China’s attitude towards Russia: hypocritical double-dealing


Many experts claim that Beijing has corrected its course towards Moscow. But the facts say otherwise.

Putin and Xi stand in front of their countries' flags.

When in doubt, on Moscow’s side: China’s President Xi (right) and Russia’s President Putin Photo: Alexei Druzhinin/Sputnik/Kremlin/ap

As Olaf Scholz in Beijing was, many observers have words of praise Chinese leader Xi Jinping directed: For the first time since the beginning of the Ukraine war, he had publicly rejected the “use and deployment of nuclear weapons”. It was, after all, China’s clearest criticism of Russia to date.

But the fact that the People’s Republic has corrected its course in relation to Moscow, as many experts have claimed, is pure wishful thinking and lacks any factual basis.

The People’s Republic is still trying to play a hypocritical double game: it presents itself to the outside world as a neutral nation of peace that is committed to negotiations and talks. In effect, however, they have sided with Russia. Because while Xi and Putin promised each other “boundless friendship” just a few days before the Russian invasion, China’s head of state has not even spoken to Volodymyr Zelensky on the phone since the beginning of the war.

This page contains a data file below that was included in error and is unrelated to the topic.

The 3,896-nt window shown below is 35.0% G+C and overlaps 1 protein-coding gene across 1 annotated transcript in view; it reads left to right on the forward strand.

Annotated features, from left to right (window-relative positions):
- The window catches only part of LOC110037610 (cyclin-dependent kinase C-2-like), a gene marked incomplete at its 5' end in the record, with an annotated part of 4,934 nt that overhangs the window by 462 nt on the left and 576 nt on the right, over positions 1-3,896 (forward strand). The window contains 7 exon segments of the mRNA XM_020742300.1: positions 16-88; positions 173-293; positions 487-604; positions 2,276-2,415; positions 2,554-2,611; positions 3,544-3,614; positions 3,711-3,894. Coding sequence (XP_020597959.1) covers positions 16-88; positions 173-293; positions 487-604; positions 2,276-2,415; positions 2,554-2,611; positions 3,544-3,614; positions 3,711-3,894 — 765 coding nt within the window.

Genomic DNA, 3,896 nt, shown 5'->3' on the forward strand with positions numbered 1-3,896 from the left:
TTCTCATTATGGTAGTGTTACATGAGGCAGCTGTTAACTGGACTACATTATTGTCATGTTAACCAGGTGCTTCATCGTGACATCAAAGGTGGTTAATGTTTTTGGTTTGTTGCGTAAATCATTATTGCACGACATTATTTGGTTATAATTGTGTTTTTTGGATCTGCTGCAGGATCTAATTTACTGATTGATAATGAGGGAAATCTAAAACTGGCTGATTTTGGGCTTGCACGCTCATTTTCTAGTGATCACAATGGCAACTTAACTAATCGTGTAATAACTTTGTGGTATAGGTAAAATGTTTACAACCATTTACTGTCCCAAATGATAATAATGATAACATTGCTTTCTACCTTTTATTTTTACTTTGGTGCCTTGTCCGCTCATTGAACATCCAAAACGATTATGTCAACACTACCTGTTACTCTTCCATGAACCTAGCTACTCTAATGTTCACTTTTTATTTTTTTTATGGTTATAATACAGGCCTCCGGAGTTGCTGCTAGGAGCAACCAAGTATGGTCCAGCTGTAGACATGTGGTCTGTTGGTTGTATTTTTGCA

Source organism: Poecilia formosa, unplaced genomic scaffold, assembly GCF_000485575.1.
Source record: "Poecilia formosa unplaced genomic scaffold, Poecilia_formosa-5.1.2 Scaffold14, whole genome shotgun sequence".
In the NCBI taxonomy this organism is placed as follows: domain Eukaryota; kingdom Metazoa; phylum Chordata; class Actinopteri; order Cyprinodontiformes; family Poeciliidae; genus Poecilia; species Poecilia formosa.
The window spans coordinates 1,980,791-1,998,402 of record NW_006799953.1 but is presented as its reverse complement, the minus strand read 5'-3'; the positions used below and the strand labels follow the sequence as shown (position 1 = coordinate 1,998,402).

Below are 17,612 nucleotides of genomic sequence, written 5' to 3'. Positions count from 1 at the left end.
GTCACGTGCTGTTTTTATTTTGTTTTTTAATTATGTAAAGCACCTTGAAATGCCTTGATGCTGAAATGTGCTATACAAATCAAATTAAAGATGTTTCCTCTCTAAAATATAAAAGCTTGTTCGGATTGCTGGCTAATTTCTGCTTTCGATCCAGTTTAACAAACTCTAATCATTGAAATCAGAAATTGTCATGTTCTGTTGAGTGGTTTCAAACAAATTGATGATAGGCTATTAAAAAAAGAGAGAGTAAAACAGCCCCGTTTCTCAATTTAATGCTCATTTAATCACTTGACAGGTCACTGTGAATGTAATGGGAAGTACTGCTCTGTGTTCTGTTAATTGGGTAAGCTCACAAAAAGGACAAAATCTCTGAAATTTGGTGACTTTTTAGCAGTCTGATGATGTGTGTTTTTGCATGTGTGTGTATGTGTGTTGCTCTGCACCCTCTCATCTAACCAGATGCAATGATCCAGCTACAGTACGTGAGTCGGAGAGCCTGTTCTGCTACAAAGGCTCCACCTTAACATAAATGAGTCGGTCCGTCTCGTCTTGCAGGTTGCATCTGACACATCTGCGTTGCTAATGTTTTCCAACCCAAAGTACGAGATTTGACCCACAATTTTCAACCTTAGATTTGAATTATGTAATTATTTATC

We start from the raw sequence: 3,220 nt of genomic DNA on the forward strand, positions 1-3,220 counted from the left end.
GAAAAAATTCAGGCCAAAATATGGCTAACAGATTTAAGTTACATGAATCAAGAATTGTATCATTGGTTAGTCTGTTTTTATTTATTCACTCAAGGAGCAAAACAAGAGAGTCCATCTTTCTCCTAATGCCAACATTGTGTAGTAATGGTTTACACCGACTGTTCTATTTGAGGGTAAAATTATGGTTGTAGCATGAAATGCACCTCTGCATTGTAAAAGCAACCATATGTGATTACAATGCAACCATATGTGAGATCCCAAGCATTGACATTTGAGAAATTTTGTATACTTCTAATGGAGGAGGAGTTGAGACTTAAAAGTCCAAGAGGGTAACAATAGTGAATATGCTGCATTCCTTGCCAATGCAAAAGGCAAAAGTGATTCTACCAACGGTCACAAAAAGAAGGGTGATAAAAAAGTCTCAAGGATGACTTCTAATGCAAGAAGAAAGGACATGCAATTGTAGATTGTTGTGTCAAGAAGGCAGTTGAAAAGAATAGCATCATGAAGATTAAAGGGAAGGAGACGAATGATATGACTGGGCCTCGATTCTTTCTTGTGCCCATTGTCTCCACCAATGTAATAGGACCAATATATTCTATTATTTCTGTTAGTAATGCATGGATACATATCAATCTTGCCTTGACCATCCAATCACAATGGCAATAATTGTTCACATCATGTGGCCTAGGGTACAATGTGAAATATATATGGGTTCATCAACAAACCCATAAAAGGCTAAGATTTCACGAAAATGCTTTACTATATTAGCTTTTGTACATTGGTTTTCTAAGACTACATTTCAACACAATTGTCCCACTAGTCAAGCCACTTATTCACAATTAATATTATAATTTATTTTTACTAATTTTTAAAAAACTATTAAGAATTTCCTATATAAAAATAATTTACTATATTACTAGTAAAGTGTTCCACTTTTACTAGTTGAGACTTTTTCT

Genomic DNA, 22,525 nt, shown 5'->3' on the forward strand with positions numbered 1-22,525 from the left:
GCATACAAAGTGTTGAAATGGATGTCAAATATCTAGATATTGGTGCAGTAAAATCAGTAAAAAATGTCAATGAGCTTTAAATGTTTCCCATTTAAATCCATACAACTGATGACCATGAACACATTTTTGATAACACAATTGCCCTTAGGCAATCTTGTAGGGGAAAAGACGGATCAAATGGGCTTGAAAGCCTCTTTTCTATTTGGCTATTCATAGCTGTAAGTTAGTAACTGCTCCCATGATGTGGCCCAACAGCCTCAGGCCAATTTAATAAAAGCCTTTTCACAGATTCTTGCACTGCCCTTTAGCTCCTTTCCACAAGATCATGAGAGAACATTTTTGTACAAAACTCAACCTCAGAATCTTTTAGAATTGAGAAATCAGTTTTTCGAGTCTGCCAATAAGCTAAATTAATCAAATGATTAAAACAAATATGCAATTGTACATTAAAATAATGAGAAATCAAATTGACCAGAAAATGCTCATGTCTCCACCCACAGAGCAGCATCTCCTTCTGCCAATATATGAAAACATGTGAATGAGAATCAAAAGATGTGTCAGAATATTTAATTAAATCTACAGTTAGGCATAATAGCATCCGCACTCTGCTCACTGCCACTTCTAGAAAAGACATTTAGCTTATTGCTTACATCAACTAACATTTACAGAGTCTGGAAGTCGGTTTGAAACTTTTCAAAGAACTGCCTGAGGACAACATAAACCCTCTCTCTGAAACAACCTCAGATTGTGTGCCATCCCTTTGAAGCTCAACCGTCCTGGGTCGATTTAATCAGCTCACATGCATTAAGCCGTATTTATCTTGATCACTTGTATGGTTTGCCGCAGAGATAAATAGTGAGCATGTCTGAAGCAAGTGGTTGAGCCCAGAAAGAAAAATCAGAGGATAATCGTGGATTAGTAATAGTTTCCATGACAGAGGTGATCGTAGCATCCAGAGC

In the official state media, Russian propaganda is used almost exclusively. When the United Nations voted on a resolution to “provide a basis for future reparations payments from Russia to Ukraine,” China — along with Syria, North Korea and Iran — voted against. And only on Tuesday, China’s Foreign Minister Wang Yi greeted his Russian counterpart with a warm smile and promised to “deepen pragmatic cooperation with Russia”.

Of course, China’s attitude toward Russia is not set in stone. However, Beijing’s strategic interest in reshaping the world order according to its own ideas still prevails over short-term upsets. And around to break through western hegemonyaccording to Chinese logic, it absolutely needs Russia as a partner.

The fact that the use of nuclear weapons represents a red line for the alliance of convenience is of course a good thing. But such an attitude should be taken for granted – and deserves no international applause.



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